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China Hopes Six-Party Talks Make Substantive Progress After Break
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Chinese State Councilor Tang Jiaxuan said in Beijing Friday that China hopes the six-party talks on the Korean Peninsula nuclear issue could make "substantive" progress in the follow-up talks after a period of recess.

The talks ended with a chairman's statement on Friday afternoon, but made no breakthrough in the week-long talks.

China hopes the parties concerned will "find out scenario to properly address differences and strive for substantive progress in the follow-up talks," said Tang.

After "frank and in-depth" discussions on implementing the joint statement and the measures all parties could take in the initial steps, opinions become clearer, stances become closer and consensus are accumulating, said Tang.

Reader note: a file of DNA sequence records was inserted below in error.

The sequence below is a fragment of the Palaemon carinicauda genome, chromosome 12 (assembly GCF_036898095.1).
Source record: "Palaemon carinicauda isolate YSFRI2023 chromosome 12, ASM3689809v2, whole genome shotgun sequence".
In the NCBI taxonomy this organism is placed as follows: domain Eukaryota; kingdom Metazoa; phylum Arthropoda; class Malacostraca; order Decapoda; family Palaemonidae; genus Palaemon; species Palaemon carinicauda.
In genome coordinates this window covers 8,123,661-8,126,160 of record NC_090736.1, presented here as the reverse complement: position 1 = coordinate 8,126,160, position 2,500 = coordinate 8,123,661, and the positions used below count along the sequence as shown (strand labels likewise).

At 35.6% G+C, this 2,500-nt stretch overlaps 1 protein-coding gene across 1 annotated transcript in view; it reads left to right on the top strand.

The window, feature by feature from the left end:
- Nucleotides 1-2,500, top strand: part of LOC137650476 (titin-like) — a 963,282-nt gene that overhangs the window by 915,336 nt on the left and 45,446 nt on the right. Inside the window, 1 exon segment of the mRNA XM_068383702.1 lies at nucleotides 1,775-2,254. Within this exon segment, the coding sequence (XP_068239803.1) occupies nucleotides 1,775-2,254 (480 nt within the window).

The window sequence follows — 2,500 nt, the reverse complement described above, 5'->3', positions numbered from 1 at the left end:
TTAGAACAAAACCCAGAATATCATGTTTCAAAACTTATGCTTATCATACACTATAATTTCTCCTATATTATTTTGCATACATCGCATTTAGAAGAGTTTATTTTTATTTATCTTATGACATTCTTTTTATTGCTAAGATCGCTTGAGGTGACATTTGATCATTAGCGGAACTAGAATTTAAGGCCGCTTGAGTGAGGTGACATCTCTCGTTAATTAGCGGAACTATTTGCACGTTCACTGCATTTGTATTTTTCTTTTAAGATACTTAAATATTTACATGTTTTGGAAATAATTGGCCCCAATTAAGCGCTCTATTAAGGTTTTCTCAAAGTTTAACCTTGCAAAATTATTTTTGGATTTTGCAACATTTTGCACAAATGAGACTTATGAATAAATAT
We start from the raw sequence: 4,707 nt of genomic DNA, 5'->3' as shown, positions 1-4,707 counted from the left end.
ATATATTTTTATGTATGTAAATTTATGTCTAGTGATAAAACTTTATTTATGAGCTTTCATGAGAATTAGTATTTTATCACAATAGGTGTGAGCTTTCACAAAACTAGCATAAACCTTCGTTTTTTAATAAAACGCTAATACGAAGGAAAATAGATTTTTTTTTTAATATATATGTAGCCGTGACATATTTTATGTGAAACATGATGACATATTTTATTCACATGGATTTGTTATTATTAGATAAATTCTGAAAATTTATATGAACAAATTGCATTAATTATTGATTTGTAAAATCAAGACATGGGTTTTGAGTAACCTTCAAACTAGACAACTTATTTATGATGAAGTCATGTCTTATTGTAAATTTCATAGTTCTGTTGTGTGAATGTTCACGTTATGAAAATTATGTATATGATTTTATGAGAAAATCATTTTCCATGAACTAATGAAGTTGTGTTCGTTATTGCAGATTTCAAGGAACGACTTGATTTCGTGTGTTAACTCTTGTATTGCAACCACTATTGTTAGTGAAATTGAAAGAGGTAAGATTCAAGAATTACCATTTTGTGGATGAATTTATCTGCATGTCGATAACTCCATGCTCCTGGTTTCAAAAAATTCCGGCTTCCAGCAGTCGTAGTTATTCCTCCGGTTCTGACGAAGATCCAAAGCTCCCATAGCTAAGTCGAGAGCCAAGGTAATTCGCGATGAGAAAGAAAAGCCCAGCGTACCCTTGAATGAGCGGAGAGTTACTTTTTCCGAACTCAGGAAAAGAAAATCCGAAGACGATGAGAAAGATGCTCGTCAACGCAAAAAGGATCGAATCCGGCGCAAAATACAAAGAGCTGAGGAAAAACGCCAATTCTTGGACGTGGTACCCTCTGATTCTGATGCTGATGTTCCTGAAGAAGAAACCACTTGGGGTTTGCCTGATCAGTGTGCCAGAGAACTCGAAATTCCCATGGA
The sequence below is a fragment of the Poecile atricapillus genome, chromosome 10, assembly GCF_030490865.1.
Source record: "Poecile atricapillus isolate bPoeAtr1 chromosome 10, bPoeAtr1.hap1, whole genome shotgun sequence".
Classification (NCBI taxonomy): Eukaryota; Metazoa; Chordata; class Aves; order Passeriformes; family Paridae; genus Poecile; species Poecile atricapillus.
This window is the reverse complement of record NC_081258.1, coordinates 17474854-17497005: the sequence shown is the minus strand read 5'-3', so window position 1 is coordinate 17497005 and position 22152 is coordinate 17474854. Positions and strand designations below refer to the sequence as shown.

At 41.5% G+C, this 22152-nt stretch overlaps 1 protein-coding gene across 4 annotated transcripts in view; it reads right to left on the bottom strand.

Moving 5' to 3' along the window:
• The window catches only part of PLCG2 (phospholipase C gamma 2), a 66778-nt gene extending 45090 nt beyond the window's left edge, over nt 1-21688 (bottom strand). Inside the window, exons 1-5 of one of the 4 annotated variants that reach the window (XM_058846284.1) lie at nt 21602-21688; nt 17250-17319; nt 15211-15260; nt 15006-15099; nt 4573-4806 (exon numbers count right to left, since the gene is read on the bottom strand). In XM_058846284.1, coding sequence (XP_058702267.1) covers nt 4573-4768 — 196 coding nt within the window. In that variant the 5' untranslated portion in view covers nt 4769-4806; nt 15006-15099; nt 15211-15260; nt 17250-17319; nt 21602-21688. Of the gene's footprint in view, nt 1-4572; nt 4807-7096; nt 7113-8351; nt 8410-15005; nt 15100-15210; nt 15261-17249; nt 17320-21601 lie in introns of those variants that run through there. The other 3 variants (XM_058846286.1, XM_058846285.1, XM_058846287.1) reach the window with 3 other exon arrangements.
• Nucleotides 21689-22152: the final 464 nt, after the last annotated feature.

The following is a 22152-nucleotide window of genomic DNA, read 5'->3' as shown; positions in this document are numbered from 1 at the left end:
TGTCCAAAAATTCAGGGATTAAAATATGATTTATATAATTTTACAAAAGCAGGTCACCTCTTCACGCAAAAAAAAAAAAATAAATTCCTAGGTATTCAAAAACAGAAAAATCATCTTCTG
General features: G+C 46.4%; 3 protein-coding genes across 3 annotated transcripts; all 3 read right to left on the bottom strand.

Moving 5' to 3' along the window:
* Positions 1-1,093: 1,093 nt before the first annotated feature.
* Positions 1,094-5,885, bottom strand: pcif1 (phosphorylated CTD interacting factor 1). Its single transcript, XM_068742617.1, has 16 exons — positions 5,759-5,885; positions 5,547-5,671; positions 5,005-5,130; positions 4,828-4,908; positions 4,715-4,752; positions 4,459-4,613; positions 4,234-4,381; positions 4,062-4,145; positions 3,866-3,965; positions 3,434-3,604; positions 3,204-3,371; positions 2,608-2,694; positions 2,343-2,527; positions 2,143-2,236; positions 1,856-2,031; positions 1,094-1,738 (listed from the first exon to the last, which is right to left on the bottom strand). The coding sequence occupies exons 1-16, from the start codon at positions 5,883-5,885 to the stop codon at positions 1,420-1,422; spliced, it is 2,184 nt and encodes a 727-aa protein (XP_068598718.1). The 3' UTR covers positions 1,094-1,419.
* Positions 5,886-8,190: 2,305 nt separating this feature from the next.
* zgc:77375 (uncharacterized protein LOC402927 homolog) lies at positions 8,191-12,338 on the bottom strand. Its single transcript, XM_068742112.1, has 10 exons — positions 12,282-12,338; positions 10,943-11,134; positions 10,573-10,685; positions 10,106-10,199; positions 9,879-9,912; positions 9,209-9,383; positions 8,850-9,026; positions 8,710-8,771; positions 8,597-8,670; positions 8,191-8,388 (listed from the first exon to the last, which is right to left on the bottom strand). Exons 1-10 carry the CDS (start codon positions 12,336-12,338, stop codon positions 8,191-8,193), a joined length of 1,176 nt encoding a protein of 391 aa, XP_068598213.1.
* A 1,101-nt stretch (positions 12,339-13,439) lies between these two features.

Tang made the remarks while meeting with envoys from China, North Korea, the United States, South Korea, Japan and Russia.

The full implementation of the joint statement is responsibility and obligation of all parties, and complies with the interests of all parties, Tang said, adding that resolving disputes "needs a gradual process and requires all parties to make political decision and keep confident of the prospect."

The chairman's statement says the six parties agreed to implement the joint statement of September 19, 2005 as soon as possible "in a phased manner."

Under the joint statement, North Korea agreed to abandon its nuclear program in exchange for economic aid and security guarantees.

The parties reaffirmed their common goal to achieve the peaceful denuclearization of the Korean Peninsula through dialogue, the chairman's statement says.

"The six parties agreed to recess to brief their governments and to reconvene at the earliest opportunity," it said.

The second phase of the fifth round of the talks resumed on Monday after a 13-month suspension.

(Xinhua News Agency December 23, 2006)


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